Practical nursing students are pictured in the TCAT Elizabethton nursing simulation lab where they detect an illness programmed into a mannequin by a computer.
While the medical profession nationally faces unprecedented attacks on the COVID-19 virus, 65 students at TCAT Elizabethton are preparing to assist by becoming a License Practical Nurse. Currently, there is a 100 percent job placement rate in the area for nurses.
Patricia Henderson, student services coordinator, just completed orientation sessions for 65 new nursing students following CDC guidelines. College President Dean Blevins said TCAT Elizabethton will continue “hybrid” instruction in the next trimester that begins Jan. 4, 2021.
Blevins said the decision was prompted by the the increasing number of COVID-19 cases in the Northeast Tennessee region and also with Gov. Bill Lee’s recent guidance that includes a strong recommendation to work from home if possible. “I have decided to continue our “hybrid” instruction delivery mode we were in at the end of the Fall 2020 trimester,” Blevins said.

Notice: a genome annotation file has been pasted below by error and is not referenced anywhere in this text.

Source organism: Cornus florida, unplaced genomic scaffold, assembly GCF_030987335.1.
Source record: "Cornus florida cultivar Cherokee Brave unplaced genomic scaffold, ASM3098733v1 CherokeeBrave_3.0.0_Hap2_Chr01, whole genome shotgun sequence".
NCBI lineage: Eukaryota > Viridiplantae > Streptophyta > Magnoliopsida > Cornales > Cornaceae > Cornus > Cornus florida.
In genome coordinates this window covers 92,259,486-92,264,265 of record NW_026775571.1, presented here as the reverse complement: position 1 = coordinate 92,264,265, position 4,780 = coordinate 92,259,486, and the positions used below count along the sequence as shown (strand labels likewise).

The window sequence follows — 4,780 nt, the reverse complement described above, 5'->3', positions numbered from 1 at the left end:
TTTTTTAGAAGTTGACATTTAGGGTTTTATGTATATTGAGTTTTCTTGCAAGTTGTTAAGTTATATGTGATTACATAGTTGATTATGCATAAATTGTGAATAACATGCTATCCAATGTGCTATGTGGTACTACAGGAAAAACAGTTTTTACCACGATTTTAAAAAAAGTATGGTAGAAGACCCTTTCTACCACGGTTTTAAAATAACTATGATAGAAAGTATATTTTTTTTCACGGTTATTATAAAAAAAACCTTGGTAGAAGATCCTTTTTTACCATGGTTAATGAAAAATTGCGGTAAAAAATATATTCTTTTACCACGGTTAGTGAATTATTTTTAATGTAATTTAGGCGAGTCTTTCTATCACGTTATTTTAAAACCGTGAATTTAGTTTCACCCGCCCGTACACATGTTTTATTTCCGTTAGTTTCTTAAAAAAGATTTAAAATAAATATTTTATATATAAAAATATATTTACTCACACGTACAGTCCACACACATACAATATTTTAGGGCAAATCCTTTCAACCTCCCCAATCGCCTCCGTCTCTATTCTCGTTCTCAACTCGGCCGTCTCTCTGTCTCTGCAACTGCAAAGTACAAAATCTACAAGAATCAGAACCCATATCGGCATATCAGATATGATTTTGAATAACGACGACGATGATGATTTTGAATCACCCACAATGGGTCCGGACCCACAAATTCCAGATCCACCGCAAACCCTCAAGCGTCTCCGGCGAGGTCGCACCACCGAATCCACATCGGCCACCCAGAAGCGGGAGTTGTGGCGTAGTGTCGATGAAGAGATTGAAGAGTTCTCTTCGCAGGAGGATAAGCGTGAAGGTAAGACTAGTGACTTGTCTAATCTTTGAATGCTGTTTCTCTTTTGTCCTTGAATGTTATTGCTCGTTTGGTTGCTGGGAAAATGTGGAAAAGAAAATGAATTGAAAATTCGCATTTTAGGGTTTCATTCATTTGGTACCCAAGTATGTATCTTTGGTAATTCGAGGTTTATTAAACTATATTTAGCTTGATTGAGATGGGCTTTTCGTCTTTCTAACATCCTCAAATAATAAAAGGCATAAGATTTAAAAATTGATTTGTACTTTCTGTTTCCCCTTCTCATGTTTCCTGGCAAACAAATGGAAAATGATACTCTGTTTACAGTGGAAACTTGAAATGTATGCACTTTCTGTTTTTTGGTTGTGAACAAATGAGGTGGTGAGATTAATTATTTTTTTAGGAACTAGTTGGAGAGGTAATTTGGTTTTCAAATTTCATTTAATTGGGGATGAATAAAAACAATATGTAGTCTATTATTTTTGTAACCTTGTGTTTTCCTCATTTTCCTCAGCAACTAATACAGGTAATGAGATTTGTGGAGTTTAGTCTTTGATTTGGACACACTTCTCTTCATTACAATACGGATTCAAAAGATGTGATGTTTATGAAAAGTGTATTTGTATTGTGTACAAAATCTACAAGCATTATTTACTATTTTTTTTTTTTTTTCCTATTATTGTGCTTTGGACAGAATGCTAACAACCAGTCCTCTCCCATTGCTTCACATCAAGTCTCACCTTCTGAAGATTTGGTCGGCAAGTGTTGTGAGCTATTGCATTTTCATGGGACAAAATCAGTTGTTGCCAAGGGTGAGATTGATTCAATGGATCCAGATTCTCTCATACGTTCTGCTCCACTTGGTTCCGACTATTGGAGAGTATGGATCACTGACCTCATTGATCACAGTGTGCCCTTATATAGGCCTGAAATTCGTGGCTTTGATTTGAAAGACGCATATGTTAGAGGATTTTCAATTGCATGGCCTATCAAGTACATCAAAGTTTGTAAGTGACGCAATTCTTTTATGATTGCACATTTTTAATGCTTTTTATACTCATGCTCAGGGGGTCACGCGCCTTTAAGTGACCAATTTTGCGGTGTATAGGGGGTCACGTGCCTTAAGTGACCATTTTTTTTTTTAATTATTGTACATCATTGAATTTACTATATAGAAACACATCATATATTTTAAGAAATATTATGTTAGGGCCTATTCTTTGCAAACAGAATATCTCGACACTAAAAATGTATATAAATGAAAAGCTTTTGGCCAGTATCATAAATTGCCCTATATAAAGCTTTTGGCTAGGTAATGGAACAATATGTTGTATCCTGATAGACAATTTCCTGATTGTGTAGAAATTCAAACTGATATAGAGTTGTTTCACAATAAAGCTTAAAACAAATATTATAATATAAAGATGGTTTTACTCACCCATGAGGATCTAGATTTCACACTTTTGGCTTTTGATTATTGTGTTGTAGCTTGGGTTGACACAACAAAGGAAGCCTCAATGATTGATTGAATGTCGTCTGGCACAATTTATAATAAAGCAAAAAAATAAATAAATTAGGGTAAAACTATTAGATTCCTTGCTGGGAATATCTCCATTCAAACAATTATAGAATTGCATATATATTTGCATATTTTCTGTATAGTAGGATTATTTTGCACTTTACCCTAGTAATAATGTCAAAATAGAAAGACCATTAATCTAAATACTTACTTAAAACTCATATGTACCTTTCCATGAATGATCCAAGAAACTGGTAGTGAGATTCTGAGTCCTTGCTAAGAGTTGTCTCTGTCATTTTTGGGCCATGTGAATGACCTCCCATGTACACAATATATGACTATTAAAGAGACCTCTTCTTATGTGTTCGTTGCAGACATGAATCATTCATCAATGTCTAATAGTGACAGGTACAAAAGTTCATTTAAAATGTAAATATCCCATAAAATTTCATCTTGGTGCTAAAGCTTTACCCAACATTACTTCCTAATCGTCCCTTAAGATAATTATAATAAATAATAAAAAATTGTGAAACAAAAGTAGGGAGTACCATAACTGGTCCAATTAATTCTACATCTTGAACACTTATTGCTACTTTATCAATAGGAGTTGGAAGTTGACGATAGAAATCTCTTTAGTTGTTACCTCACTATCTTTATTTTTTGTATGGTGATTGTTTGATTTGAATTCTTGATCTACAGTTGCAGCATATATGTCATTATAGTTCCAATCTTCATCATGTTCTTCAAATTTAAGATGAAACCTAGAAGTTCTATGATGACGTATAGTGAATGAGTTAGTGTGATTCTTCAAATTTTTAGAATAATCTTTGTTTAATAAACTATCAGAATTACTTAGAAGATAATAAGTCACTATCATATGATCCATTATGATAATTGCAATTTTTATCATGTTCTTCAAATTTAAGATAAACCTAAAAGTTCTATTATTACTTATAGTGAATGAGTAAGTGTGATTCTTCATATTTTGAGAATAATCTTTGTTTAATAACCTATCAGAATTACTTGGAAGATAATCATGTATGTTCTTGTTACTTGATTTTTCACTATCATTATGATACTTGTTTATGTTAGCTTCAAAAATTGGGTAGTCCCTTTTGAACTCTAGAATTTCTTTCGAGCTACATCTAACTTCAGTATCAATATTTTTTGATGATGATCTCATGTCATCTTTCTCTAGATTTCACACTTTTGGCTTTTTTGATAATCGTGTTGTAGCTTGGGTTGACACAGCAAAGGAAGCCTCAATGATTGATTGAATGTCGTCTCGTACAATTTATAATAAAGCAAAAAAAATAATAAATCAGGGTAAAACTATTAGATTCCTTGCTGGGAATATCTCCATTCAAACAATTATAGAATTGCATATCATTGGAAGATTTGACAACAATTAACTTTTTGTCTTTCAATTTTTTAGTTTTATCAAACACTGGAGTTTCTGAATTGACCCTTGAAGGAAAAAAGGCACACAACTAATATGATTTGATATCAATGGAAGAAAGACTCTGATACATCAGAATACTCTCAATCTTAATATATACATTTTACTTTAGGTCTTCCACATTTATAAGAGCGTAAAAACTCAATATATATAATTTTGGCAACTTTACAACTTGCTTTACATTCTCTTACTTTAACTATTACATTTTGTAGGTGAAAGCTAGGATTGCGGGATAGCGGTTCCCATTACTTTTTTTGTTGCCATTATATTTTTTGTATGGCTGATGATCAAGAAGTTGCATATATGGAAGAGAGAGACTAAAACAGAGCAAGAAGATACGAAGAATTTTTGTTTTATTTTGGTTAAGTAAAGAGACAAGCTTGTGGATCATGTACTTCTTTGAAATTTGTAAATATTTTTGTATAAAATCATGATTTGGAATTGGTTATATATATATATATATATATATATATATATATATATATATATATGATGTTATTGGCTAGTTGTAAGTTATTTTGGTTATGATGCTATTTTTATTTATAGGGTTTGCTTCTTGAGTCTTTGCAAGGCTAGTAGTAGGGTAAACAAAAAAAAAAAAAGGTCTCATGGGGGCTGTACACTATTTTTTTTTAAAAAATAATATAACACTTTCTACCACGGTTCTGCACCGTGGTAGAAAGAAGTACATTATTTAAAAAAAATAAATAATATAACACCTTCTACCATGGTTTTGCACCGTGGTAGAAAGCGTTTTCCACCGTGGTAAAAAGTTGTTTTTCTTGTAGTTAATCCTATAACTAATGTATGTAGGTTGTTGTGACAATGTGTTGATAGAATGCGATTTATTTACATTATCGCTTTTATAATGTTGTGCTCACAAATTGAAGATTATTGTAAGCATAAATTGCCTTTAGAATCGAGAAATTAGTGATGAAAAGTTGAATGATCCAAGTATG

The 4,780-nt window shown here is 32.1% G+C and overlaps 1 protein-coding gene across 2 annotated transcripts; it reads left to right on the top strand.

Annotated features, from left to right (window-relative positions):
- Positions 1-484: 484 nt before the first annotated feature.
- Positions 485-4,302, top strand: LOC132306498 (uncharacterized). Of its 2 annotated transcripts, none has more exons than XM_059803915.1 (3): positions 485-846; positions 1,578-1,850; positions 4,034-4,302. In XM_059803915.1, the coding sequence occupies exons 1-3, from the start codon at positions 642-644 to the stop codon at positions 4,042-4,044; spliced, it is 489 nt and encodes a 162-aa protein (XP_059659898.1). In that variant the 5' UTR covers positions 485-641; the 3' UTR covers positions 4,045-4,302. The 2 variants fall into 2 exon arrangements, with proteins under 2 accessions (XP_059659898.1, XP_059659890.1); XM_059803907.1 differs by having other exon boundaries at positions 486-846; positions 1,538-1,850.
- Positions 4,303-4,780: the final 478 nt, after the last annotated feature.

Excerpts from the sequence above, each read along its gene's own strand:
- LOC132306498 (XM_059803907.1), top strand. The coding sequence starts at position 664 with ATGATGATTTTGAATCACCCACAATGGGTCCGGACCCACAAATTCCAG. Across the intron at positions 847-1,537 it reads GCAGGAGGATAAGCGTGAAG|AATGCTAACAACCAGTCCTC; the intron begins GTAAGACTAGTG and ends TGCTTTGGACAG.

Blevins advised faculty to use on-line instruction as much as possible with limited in-person activities on campus.
If there is a need to have in-person instructional sessions, Blevins said faculty must:
Meanwhile, seven students have completed the online Certified Dietary Manager (CDM) program, according to Lisa Blackburn, program coordinator. For the past eight months, CDM students used the internet to access 714 web-based online hours, in addition to 150 hours of field training in hospitals and nursing homes in the student’s local area.
In addition to nursing and online dietary manager programs, there was 100 percent student job placement in Automotive, Machine Tools, and Pipefitting at TCAT Elizabethton for the 12 month period ending August 31, 2020.
TCAT Elizabethton faculty, staff, and administration are preparing the next generation of workers to meet the challenges during this pandemic. Bullen said there is a shortage of health care workers caused by the pandemic. The practical nursing program is helping to fill that gap, she said.